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New President Sets Out Key Priorities for Irish Farmers

16 January 2014

IRELAND - In his inaugural address to the 59th Annual General Meeting of the Irish Farmers’ Association (IFA) in the Irish Farm Centre, Dublin on Tuesday (14 January), newly-elected President Eddie Downey set out four key priorities for his term of office.

Mr Downey's four key priorities for Irish farmers are:

  1. Improving farm incomes by restoring more equity to the food supply chain and reducing inputs;
  2. A new Charter of Rights to remove the fear surrounding inspections;
  3. Defending Irish agriculture from damaging trade deals; and
  4. New measures in the review of tax reliefs to deal with extreme income volatility, and encourage farm investment and land mobility.

The IFA President said he hoped the new Rural Development Programme (RDP) would be cleared at Cabinet on Tuesday itself, and he said he expected the details of CAP implementation to be announced by the Minister for Agriculture Simon Coveney at the AGM. Mr Downey said the RDP should provide the resources for a strong Disadvantaged Areas Scheme, an agri-environment scheme for 50,000 farmers and farm investment across all sectors.

Addressing the AGM, Mr Downey said, "My message today to Government, processors and retailers is: farmers must be properly and fairly rewarded for the job they do in producing high-quality food. Prices must reflect the cost of production and deliver a fair margin to reward hard work and investment.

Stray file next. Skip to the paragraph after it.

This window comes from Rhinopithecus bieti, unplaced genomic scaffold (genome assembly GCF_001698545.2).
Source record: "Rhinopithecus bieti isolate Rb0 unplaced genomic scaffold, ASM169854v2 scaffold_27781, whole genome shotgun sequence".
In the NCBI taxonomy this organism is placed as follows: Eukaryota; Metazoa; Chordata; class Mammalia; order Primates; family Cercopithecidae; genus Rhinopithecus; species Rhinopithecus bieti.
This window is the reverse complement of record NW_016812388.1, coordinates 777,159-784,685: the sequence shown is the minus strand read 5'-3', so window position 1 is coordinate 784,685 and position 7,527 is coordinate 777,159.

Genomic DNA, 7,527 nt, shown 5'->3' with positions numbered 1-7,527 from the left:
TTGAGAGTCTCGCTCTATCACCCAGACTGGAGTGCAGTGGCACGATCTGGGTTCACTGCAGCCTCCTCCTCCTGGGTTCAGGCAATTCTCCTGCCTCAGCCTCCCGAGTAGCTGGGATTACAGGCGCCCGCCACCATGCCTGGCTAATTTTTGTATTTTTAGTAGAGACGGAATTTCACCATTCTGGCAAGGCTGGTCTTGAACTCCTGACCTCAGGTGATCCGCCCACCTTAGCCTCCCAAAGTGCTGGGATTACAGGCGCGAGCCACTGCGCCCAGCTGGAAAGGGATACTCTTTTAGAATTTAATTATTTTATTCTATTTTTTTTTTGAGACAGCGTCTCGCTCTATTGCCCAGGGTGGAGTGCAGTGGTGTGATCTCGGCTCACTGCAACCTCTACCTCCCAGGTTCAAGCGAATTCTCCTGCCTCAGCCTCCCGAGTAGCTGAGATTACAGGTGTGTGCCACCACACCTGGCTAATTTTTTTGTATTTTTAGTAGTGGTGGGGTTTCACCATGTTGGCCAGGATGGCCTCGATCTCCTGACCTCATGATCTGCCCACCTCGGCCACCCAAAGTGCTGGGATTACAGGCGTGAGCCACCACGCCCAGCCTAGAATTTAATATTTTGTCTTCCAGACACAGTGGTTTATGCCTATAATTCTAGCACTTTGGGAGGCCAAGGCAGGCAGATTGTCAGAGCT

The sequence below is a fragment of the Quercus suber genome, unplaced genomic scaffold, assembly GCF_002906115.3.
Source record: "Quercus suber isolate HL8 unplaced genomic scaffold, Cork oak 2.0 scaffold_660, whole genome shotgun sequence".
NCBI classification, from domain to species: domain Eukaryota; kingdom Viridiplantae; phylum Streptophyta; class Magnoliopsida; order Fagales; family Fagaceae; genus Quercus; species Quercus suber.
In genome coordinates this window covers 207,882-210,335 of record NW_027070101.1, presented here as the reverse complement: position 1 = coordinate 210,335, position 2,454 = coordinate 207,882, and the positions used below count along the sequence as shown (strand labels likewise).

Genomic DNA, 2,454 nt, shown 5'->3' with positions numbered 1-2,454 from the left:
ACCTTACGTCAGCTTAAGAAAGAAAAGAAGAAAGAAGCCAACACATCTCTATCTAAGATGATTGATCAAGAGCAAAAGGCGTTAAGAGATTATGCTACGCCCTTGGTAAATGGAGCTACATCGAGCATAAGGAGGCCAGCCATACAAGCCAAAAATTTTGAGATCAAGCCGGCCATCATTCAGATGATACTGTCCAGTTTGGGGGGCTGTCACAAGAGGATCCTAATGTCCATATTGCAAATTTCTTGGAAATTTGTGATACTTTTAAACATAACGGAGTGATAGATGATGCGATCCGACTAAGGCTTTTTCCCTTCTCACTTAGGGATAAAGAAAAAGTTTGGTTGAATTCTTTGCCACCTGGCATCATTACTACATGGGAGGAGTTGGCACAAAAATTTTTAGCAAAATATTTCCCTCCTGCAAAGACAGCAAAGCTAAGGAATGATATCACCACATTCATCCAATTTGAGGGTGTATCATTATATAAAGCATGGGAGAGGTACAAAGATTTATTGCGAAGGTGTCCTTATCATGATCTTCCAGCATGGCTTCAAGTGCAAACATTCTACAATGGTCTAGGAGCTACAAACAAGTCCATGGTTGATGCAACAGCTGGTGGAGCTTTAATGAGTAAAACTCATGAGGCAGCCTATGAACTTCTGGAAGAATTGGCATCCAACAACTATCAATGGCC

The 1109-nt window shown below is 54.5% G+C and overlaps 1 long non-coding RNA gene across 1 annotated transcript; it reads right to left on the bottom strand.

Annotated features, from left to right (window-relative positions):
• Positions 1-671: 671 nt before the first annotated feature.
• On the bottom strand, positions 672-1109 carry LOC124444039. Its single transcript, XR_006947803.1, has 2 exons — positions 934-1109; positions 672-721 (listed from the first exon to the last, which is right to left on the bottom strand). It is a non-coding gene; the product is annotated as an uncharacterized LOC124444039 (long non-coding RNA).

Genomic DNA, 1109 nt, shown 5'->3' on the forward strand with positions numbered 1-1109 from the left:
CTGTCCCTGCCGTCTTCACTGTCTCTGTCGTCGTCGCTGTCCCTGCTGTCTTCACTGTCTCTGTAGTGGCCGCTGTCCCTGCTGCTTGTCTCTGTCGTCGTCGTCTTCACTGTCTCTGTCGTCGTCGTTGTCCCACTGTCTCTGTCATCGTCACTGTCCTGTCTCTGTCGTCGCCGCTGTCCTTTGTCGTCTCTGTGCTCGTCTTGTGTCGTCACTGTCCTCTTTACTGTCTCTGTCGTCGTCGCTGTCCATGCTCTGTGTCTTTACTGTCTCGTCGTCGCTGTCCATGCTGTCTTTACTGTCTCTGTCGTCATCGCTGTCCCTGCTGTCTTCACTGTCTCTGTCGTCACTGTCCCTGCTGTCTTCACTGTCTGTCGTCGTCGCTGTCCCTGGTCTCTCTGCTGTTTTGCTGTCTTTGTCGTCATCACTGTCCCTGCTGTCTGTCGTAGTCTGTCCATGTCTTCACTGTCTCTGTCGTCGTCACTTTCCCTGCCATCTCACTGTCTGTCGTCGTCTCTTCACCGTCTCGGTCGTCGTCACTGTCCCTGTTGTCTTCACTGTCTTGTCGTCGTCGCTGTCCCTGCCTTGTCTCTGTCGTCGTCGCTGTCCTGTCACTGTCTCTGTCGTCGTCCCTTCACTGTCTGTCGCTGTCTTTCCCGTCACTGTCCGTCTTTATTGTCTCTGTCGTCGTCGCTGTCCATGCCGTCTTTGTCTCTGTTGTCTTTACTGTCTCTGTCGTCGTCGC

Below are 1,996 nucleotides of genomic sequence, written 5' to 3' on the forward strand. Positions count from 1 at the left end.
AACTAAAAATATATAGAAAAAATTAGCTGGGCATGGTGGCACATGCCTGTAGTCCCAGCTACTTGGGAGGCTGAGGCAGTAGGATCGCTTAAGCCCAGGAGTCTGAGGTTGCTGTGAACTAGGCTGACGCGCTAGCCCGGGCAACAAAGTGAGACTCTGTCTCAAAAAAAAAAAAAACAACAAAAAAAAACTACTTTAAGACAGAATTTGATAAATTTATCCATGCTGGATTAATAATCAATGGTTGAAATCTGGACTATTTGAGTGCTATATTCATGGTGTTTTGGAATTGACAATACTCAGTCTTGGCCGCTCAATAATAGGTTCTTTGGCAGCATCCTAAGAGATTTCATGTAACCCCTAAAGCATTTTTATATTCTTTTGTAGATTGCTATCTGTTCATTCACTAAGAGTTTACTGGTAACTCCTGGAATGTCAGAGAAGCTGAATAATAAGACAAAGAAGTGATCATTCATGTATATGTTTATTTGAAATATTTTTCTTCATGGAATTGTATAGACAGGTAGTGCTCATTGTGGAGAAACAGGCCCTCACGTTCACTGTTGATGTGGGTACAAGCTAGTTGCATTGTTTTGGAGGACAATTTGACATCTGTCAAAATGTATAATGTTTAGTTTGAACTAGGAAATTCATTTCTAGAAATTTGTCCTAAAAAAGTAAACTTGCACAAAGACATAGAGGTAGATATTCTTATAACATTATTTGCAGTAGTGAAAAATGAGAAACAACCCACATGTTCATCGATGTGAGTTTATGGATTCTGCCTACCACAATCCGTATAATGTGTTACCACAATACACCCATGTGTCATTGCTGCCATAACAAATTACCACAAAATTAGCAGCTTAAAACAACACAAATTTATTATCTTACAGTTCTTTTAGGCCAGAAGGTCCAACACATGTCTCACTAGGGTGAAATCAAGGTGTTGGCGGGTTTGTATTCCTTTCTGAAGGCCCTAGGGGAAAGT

"Farmers are being squeezed by high input costs. Since 2005, the cost of fertiliser is up by 62 per cent and energy by 36 per cent. Some of these increases are the result of over-concentration of market power in certain sectors. The EU must take steps to tackle the international price cartels openly operating in the fertiliser and energy sectors."

The new President said he was determined to change the approach to farm inspections, which has led to fear and stress on farm families. "I am demanding a new Charter of Farmers’ Rights that does away with the ‘Big Brother’ mentality and treats all farmers with respect. This means realistic notice of farm inspections, a yellow-card system and proper tolerances for minor infringements."

On trade deals, Mr Downey said Irish farmers reject the way the European Commission is using agriculture as its main bargaining chip in bilateral trade negotiations. He said any deal with the USA on the same basis as the recent Canadian trade deal would have a devastating impact on our livestock sector and cannot be allowed.

Mr Downey warned the EU Commission that they are taking unacceptable risks by importing products which come nowhere near to meeting EU standards. "European producers and consumers will not accept food imports from countries where the use of hormones in beef, BST growth promoters in milk and beta-agonist drugs such as ractopamine in cattle and pigs – all banned in Europe – is common practice."

IFA will be demanding strict equivalence of standards on the critical issues of food safety, traceability, environmental protection and animal welfare.

Eddie Downey also announced the establishment of a Farm Taxation Project Team to defend the interests of farmers in the upcoming review of tax reliefs announced by the Minister for Finance Michael Noonan in the last Budget. He said IFA has three priorities: to maintain existing reliefs; to secure new incentives to drive land mobility and investment; and to examine how the taxation system can better accommodate the extreme volatility in farm incomes.

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